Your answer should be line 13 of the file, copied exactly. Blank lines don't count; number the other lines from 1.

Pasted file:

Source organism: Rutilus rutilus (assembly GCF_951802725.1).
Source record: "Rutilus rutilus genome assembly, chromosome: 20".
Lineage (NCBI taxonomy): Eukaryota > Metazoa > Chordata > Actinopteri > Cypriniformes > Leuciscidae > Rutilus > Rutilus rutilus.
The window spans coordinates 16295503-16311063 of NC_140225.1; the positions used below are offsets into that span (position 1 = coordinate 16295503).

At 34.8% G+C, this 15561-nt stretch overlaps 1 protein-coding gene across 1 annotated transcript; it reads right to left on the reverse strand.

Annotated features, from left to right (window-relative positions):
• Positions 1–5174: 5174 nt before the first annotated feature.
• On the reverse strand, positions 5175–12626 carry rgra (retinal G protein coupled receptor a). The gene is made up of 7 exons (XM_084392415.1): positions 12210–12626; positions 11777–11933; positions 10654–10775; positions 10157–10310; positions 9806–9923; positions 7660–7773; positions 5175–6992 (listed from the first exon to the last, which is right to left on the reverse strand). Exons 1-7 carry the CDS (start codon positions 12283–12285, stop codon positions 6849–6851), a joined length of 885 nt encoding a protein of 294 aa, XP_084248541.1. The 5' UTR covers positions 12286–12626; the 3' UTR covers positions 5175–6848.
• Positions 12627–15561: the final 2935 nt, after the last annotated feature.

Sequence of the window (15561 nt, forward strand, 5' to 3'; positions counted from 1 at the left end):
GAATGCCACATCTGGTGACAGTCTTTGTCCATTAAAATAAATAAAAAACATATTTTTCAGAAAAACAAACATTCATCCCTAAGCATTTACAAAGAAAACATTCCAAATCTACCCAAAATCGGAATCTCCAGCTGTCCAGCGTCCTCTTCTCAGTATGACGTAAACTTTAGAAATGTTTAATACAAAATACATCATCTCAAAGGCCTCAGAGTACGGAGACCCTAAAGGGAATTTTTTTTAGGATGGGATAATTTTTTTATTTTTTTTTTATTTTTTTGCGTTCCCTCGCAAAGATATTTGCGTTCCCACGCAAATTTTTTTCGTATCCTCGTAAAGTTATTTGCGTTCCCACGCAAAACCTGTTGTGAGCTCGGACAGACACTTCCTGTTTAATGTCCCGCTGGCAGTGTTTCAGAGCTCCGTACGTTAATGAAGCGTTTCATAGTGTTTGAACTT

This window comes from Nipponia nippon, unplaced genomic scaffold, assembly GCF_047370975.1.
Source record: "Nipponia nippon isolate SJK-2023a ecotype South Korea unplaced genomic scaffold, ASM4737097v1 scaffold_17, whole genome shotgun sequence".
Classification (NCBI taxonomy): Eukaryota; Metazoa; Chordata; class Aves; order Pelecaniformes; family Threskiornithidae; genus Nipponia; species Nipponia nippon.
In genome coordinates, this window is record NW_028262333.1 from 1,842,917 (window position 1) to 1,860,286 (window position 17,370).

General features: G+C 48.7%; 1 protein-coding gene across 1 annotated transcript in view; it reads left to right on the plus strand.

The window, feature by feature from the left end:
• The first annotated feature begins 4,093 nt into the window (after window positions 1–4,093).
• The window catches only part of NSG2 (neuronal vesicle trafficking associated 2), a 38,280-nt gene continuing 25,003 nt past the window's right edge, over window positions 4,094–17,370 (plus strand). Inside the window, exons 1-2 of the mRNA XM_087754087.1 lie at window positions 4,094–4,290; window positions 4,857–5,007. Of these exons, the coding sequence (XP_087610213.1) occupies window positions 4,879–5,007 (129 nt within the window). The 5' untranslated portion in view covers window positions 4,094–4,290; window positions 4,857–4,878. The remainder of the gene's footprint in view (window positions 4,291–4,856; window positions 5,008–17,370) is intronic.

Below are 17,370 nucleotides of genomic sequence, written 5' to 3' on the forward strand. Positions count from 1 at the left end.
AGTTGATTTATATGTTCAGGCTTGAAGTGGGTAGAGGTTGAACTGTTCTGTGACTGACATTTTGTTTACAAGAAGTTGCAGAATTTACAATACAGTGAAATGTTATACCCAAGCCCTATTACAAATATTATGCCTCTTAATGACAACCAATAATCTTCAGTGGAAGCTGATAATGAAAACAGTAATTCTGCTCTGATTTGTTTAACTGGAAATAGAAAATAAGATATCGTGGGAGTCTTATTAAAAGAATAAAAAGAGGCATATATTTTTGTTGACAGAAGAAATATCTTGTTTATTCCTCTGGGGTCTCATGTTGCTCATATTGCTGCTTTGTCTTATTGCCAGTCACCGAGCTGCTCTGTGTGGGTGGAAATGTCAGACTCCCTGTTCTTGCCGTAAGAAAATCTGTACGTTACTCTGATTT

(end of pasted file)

Source record: "Nipponia nippon isolate SJK-2023a ecotype South Korea unplaced genomic scaffold, ASM4737097v1 scaffold_17, whole genome shotgun sequence".